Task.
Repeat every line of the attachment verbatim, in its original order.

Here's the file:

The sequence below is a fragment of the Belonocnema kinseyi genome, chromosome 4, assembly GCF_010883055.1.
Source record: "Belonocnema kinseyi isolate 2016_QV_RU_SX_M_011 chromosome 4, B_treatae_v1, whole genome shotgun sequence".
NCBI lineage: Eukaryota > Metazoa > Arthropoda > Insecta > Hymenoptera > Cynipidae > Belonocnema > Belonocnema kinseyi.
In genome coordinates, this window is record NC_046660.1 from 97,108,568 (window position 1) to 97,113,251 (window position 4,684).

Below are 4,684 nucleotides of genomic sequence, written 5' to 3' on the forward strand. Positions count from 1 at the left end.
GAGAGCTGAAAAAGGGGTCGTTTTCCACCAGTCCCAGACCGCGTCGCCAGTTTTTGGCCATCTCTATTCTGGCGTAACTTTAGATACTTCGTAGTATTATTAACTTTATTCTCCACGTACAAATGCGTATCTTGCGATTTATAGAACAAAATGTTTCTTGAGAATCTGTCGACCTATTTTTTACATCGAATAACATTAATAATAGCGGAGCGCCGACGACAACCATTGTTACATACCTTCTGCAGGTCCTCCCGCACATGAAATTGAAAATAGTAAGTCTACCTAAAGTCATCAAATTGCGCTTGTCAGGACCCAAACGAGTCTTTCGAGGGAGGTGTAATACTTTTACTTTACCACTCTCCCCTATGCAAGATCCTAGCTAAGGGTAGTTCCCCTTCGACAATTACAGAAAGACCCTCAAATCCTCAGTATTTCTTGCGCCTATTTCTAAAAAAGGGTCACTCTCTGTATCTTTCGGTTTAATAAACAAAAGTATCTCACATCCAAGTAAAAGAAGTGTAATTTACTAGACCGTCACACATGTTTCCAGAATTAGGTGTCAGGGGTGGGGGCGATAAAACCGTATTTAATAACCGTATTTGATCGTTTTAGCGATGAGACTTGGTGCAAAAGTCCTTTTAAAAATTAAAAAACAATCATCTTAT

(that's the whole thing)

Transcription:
The sequence below is a fragment of the Belonocnema kinseyi genome, chromosome 4, assembly GCF_010883055.1.
Source record: "Belonocnema kinseyi isolate 2016_QV_RU_SX_M_011 chromosome 4, B_treatae_v1, whole genome shotgun sequence".
NCBI lineage: Eukaryota > Metazoa > Arthropoda > Insecta > Hymenoptera > Cynipidae > Belonocnema > Belonocnema kinseyi.
In genome coordinates, this window is record NC_046660.1 from 97,108,568 (window position 1) to 97,113,251 (window position 4,684).

Below are 4,684 nucleotides of genomic sequence, written 5' to 3' on the forward strand. Positions count from 1 at the left end.
GAGAGCTGAAAAAGGGGTCGTTTTCCACCAGTCCCAGACCGCGTCGCCAGTTTTTGGCCATCTCTATTCTGGCGTAACTTTAGATACTTCGTAGTATTATTAACTTTATTCTCCACGTACAAATGCGTATCTTGCGATTTATAGAACAAAATGTTTCTTGAGAATCTGTCGACCTATTTTTTACATCGAATAACATTAATAATAGCGGAGCGCCGACGACAACCATTGTTACATACCTTCTGCAGGTCCTCCCGCACATGAAATTGAAAATAGTAAGTCTACCTAAAGTCATCAAATTGCGCTTGTCAGGACCCAAACGAGTCTTTCGAGGGAGGTGTAATACTTTTACTTTACCACTCTCCCCTATGCAAGATCCTAGCTAAGGGTAGTTCCCCTTCGACAATTACAGAAAGACCCTCAAATCCTCAGTATTTCTTGCGCCTATTTCTAAAAAAGGGTCACTCTCTGTATCTTTCGGTTTAATAAACAAAAGTATCTCACATCCAAGTAAAAGAAGTGTAATTTACTAGACCGTCACACATGTTTCCAGAATTAGGTGTCAGGGGTGGGGGCGATAAAACCGTATTTAATAACCGTATTTGATCGTTTTAGCGATGAGACTTGGTGCAAAAGTCCTTTTAAAAATTAAAAAACAATCATCTTAT